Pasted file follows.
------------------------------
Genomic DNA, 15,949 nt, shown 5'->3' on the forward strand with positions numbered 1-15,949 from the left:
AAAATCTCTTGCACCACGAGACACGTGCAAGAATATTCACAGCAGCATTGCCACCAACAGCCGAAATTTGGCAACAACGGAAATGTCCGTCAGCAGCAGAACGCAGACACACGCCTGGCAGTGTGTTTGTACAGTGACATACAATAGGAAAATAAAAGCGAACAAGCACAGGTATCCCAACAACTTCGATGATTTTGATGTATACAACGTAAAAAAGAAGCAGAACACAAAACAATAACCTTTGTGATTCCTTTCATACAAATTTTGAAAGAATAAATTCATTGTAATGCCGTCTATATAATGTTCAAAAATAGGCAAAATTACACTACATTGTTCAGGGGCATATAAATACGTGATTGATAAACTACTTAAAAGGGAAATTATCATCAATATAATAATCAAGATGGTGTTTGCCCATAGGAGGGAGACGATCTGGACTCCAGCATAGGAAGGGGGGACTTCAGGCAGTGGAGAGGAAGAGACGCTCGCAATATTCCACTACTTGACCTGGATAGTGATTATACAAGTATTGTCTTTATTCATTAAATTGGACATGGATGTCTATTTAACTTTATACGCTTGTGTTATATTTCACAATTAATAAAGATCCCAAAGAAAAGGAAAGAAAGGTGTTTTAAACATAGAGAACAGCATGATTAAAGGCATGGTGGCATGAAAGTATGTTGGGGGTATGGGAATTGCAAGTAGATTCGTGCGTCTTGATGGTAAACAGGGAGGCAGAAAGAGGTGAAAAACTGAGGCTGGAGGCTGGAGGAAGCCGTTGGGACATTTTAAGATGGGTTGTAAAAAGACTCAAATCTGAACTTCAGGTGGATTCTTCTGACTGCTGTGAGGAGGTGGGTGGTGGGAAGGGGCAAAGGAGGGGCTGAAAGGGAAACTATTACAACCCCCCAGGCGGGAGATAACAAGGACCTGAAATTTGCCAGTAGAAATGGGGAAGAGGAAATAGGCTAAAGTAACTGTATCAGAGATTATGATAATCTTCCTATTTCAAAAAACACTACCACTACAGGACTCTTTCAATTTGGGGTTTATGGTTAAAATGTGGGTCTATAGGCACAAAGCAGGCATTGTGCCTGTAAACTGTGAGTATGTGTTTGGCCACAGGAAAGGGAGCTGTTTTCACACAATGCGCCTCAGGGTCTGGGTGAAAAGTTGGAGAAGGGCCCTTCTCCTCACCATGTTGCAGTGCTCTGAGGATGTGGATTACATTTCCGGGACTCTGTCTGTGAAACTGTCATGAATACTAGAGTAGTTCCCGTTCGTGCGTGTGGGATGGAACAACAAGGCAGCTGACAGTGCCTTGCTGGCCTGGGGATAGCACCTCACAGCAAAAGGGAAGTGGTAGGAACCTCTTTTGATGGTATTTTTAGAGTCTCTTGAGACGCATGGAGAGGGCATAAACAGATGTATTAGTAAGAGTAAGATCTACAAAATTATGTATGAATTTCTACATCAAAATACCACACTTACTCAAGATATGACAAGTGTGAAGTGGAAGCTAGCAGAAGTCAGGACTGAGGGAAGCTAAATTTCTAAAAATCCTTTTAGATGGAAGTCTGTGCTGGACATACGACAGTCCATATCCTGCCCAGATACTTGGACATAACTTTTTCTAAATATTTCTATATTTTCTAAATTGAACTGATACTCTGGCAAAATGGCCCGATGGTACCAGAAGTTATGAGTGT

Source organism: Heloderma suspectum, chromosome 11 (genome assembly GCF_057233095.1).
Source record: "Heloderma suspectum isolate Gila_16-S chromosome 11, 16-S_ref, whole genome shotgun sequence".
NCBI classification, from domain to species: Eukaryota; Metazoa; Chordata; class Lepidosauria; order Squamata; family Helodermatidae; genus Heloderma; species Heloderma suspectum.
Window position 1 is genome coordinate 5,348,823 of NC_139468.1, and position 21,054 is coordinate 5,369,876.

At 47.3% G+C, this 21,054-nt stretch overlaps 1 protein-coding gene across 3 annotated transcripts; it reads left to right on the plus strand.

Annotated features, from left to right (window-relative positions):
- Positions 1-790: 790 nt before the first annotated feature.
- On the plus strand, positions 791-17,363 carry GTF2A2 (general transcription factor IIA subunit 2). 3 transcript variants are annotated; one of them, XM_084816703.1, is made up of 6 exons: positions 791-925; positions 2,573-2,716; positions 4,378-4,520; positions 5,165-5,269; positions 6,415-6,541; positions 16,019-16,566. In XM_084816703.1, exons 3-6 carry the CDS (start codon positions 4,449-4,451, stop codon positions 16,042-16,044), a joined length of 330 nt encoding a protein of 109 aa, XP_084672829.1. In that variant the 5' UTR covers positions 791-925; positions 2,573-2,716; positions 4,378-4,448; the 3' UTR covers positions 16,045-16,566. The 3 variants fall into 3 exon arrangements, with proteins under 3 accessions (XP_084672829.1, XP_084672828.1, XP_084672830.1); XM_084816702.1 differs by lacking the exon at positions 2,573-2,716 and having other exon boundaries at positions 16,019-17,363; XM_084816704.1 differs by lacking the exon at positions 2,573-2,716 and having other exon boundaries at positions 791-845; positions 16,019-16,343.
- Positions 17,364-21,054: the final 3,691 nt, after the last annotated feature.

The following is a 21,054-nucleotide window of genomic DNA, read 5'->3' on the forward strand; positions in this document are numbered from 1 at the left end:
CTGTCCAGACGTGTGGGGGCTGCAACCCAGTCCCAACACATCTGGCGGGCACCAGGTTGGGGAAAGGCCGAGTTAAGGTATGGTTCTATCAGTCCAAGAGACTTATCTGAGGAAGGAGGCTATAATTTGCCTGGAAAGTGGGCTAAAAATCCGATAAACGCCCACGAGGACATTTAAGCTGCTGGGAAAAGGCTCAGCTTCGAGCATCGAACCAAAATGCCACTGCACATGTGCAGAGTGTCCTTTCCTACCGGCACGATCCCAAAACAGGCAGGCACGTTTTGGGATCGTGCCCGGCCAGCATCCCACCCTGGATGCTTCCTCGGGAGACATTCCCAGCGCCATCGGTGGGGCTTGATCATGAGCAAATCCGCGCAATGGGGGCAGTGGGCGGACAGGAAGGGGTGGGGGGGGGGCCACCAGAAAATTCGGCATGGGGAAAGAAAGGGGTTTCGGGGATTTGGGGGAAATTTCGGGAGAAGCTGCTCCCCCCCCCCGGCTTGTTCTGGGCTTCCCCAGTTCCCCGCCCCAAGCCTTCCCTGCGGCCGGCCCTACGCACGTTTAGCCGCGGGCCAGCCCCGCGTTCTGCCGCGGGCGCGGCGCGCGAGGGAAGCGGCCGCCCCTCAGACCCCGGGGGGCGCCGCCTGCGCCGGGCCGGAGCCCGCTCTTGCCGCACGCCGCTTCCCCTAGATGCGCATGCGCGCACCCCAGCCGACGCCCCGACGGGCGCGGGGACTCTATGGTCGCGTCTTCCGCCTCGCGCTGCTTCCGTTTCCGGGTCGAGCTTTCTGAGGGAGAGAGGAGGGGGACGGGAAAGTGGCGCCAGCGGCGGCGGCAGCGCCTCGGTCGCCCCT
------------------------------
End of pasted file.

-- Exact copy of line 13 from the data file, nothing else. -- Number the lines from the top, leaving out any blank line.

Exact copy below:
CTGTCCAGACGTGTGGGGGCTGCAACCCAGTCCCAACACATCTGGCGGGCACCAGGTTGGGGAAAGGCCGAGTTAAGGTATGGTTCTATCAGTCCAAGAGACTTATCTGAGGAAGGAGGCTATAATTTGCCTGGAAAGTGGGCTAAAAATCCGATAAACGCCCACGAGGACATTTAAGCTGCTGGGAAAAGGCTCAGCTTCGAGCATCGAACCAAAATGCCACTGCACATGTGCAGAGTGTCCTTTCCTACCGGCACGATCCCAAAACAGGCAGGCACGTTTTGGGATCGTGCCCGGCCAGCATCCCACCCTGGATGCTTCCTCGGGAGACATTCCCAGCGCCATCGGTGGGGCTTGATCATGAGCAAATCCGCGCAATGGGGGCAGTGGGCGGACAGGAAGGGGTGGGGGGGGGGCCACCAGAAAATTCGGCATGGGGAAAGAAAGGGGTTTCGGGGATTTGGGGGAAATTTCGGGAGAAGCTGCTCCCCCCCCCCGGCTTGTTCTGGGCTTCCCCAGTTCCCCGCCCCAAGCCTTCCCTGCGGCCGGCCCTACGCACGTTTAGCCGCGGGCCAGCCCCGCGTTCTGCCGCGGGCGCGGCGCGCGAGGGAAGCGGCCGCCCCTCAGACCCCGGGGGGCGCCGCCTGCGCCGGGCCGGAGCCCGCTCTTGCCGCACGCCGCTTCCCCTAGATGCGCATGCGCGCACCCCAGCCGACGCCCCGACGGGCGCGGGGACTCTATGGTCGCGTCTTCCGCCTCGCGCTGCTTCCGTTTCCGGGTCGAGCTTTCTGAGGGAGAGAGGAGGGGGACGGGAAAGTGGCGCCAGCGGCGGCGGCAGCGCCTCGGTCGCCCCT